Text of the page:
Something interesting about all of these charts is how San Francisco routinely shows up as the outlier well above the trend line, meaning they could be charging much more for parking than is currently the case.  I wonder if that is a product of their hyper-inflated residential real estate prices forcing middle and lower income people to live outside the city and drive in (since their regional transit system is woefully inadequate to their needs).

Employed CBD residents vs. 

The correlation is high for all of these factors, likely due to the virtual/vicious interdependencies involved.  The highest correlation and interestingly the most linear is the above residential density to parking costs.  This may be due to the more direct trade-off that parking is a theoretical substitute for a resident.  Instead, it is to accommodate somebody who lives somewhere else, which means somebody that could then drive anywhere else, which suggests a high degree of vulnerability to cannibalization.

And guess what?  Greater residential density equals greater storefront density:

Who needs parking when you have bedrooms and nearby wallets?
Who needs parking when you have bedrooms and nearby wallets?

Each of these demonstrates the relationship of supply and demand for space.  The most successful places, the places with the most jobs, the most storefronts, and the most working residents, have the most demand for people space.  That demand to be there outstrips the supply of parking space, driving costs for parking up.  Since parking is strictly a cost in service of productive real estate, successful areas can spend less on the construction of new supply of parking, which can lead to either more profitable investment or more affordability.

Space for parking is unproductive real estate.  It is space wasted in service of other productive real estate.  As it serves other real estate land uses, the conventional wisdom always suggests, “give us parking, so we can get X, Y, or Z land use.”  However, that provision of parking is often at the expense of those same X, Y, and Z land uses as well as the stability and predictability of success for those land uses.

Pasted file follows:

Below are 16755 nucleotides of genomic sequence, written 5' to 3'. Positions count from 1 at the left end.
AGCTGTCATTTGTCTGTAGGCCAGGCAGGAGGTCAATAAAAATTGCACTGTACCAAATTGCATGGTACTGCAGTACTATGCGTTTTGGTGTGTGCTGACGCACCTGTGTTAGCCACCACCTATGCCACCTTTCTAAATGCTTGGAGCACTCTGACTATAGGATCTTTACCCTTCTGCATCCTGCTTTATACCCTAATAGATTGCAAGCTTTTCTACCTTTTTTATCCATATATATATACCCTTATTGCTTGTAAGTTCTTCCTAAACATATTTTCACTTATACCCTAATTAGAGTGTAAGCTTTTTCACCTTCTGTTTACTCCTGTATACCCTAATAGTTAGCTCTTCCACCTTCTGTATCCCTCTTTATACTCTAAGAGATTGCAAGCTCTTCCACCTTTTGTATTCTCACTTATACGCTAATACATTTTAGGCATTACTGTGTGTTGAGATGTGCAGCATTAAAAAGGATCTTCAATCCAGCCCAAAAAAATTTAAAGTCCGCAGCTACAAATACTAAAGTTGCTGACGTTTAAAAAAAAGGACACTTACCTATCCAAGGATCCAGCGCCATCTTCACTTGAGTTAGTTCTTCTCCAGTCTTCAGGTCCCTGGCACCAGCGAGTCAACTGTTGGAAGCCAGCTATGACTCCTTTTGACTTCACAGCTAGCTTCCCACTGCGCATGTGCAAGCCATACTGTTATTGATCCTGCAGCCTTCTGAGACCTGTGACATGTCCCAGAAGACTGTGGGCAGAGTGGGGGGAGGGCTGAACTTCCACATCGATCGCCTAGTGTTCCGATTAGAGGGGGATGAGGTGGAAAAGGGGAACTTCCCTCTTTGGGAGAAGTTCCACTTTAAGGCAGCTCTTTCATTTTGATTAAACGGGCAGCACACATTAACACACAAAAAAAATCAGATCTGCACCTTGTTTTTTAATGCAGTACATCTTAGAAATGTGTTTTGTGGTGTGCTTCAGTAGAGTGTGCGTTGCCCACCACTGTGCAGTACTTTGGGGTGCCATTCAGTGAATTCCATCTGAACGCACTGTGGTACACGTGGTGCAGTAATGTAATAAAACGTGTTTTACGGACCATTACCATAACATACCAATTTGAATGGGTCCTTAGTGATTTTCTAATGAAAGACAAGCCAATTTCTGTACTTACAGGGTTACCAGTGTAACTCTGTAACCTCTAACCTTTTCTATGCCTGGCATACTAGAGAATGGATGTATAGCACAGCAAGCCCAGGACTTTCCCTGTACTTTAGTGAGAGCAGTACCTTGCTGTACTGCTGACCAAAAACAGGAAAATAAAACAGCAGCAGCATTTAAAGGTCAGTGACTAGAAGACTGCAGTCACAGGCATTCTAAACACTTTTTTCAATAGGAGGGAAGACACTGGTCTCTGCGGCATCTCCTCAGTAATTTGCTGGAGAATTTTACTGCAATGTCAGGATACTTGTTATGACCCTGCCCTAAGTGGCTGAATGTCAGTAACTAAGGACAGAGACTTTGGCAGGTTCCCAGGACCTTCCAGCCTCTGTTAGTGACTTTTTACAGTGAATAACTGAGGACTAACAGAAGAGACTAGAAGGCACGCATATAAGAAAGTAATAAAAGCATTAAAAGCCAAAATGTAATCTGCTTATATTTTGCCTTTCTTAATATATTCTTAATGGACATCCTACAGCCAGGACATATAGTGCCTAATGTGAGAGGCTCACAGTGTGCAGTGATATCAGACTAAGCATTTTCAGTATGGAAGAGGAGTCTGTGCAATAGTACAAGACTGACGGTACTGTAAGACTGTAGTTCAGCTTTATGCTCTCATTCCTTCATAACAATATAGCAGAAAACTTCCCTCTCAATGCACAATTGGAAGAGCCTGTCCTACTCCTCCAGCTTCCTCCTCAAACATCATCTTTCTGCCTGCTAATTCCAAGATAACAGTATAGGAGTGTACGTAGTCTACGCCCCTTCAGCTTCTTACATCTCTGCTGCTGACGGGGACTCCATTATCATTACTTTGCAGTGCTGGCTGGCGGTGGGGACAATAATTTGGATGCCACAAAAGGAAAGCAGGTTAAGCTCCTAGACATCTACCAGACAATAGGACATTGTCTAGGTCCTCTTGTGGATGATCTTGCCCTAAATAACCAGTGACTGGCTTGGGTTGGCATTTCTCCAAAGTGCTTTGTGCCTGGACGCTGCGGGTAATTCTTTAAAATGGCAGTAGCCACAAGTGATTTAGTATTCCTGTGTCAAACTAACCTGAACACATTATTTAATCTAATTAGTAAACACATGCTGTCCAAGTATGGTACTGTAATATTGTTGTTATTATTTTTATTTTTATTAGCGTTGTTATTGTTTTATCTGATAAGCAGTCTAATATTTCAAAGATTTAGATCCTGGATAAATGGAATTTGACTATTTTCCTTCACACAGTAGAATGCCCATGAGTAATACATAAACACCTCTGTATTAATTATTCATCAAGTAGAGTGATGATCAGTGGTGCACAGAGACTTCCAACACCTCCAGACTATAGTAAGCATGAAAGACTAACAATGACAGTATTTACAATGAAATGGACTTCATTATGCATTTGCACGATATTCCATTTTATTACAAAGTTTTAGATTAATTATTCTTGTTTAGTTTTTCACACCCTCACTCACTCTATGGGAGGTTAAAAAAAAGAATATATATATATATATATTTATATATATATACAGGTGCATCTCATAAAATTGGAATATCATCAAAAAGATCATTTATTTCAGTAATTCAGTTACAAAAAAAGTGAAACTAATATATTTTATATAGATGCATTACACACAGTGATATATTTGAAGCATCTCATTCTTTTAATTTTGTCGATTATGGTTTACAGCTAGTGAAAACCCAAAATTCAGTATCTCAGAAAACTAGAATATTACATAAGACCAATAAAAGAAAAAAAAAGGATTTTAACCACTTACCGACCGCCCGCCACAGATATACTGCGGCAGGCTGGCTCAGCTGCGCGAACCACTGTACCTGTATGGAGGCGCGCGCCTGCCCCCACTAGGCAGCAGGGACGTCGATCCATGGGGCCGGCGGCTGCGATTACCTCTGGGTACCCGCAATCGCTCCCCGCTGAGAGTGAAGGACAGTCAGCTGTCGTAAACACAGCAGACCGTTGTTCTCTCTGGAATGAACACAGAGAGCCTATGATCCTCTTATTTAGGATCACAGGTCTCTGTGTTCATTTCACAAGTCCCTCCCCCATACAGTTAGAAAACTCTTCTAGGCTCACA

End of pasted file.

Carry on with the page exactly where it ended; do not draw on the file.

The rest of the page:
Like all things there are costs and benefits, not all of which are quantifiable.  And for the most part, when it comes to parking in CBDs or any other place you want to be 1) urban, 2) resilient, and 3) valuable, those costs end up outweighing their benefits, which is precisely why you want high parking costs in order to offset all of the negative externalities.  The space is simply worth more as productive space than as a warehouse for cars if you can construct the full ecology of successful, vibrant urban places that not only function, but succeed via less parking.

Therefore, if the productive real estate can be productive without the parking, having the parking is inherently inefficient and the goal should be to maximize efficiency and productivity of real estate.  I’m not saying have zero parking.  Instead, what any CBD should be incorporating into their revitalization strategy is to systematically reduce the ratio of parking to productive land uses like retail, jobs, and housing.

What I am saying is the supply of more parking is rarely, if ever, the correct solution.  And, whatever parking there is should have minimal negative impact on the street nor the surrounding properties.  For example, on-street parking can help protect pedestrians from moving cars, can help calm traffic, and serves ground floor retail.  If you could quantify all of those factors, on-street parking would in all likelihood have a net positive impact.  However, you also want it to be priced high enough that the market will bear because that is the sign of success.  The goal isn’t to price it high, but instead have an area in such high demand that people are willing to pay enough to offset the negative costs of arriving to that place by private vehicle.